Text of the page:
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A face-lift is the most extensive way to remove or reduce the
appearance of wrinkles and sagging of the face caused by age. In a traditional face-lift, the skin is
literally lifted off the face so that the skin and the tissues beneath can be
tightened and the skin can be repositioned smoothly over the face.
For the procedure, you are either given
general anesthesia or a sedative through an intravenous line and local anesthesia to numb your skin. Next, the surgeon makes an
incision that starts in the temple area and circles around the front of the ear. The skin is
raised, and the muscle and tissue underneath is tightened. The surgeon may
remove some fat and skin. The skin is then redraped over the face and the
incision is sutured. The incision usually falls along the hairline or in a
place where the skin would naturally crease so that it does not show after the
Some people are able to have a limited-incision face-lift. This surgery uses shorter incisions at the temple and close to the ear. Sometimes an incision is made within the lower eyelid or under the upper lip.
A neck lift can tighten sagging jowls and loose skin under the chin. The incision starts in front of the ear lobe and goes behind the ear to the lower scalp.
The surgery usually takes several hours. You may be able to go home
that day. But people sometimes spend one night in the hospital.
Your face will be bandaged after the surgery. The dressings are
usually removed 1 to 2 days later. If a drainage tube has been placed (usually
behind the ear), it will also be removed 1 to 2 days after the surgery. Your
doctor will remove your stitches in 5 to 10 days.
Your doctor may prescribe medicines to relieve pain after the surgery. Expect to have swelling
and bruising of the face. Cold compresses can help relieve these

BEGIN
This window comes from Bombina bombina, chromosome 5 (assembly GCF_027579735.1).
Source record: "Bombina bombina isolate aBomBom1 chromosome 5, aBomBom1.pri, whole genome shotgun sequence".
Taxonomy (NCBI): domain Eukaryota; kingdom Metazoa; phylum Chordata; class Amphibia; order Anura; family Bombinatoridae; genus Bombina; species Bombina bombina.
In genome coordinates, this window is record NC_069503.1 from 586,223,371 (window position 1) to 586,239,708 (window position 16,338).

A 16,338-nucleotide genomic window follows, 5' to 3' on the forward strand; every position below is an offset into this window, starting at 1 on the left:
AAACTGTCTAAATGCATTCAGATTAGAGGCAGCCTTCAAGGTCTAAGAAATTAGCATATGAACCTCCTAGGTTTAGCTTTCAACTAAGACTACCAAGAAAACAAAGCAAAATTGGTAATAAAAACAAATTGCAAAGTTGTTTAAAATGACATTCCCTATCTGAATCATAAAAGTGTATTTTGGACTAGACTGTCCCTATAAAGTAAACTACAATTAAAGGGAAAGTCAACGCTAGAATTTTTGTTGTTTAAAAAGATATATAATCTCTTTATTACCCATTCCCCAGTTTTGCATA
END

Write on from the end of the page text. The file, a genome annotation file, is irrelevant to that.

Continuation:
side effects. Your doctor may instruct you to keep your head elevated and still
as much as possible.
It is important to avoid smoking and even second-hand smoke for 2 to 4 weeks
before and after surgery. Tobacco smoke increases the risk for skin and tissue death
and will delay your face's healing process and make scarring worse.
Most people can return to their normal activities 2 to 3 weeks
after a face-lift.
At first your face will feel stiff and will probably look and feel
strange to you. This is normal, but it is important to be prepared for it.
Numbness of the skin may last for months after the
surgery. Your skin may feel rough and dry for a few months. Men sometimes have
to shave in new places because the skin has been rearranged, but laser hair removal or electrolysis
can be used for beard hairs that have shifted to a new position.
Face-lifts are done to make an older face look younger by
eliminating wrinkles, lifting sagging muscles, and tightening the skin.
Having a face-lift can make your face appear younger and healthier.
Your face will continue to age, but a face-lift does indeed "take years off"
your face. For some people, this may increase self-confidence and reduce
anxiety over growing older.
A face-lift can reduce signs of aging to a great extent. But it
cannot reverse sun damage to the skin or remove all facial wrinkles around the eyes, below the nose, and around the
lips. For best results, you may want to have a face-lift and then treat any skin damage.
The effectiveness and safety of your face-lift surgery depends
heavily on the skill of your surgeon.
Problems that may be caused by having a face-lift include:
As with all cosmetic procedures, there is also the risk that the
results will not be what you expected. But an experienced plastic surgeon
can usually give you a very clear idea of what to expect after surgery.
As with other cosmetic procedures, you are more likely to be happy
with the results of your face-lift if you have clear, realistic expectations
about what the surgery can achieve and if you share these with your plastic
Insurance companies do not cover the costs of face-lifts. It is
important to find out what the total costs of the procedure will be, including fees
for the operating facility, the anesthesiologist's and surgeon's fees,
medicines, office visits, and other services and materials.
Complete the surgery information form (PDF)(What is a PDF document?) to help you prepare for this surgery.
Current as of:
March 12, 2014
Anne C. Poinier, MD - Internal Medicine & Keith A. Denkler, MD - Plastic Surgery
How this information was developed to help you make better health decisions.
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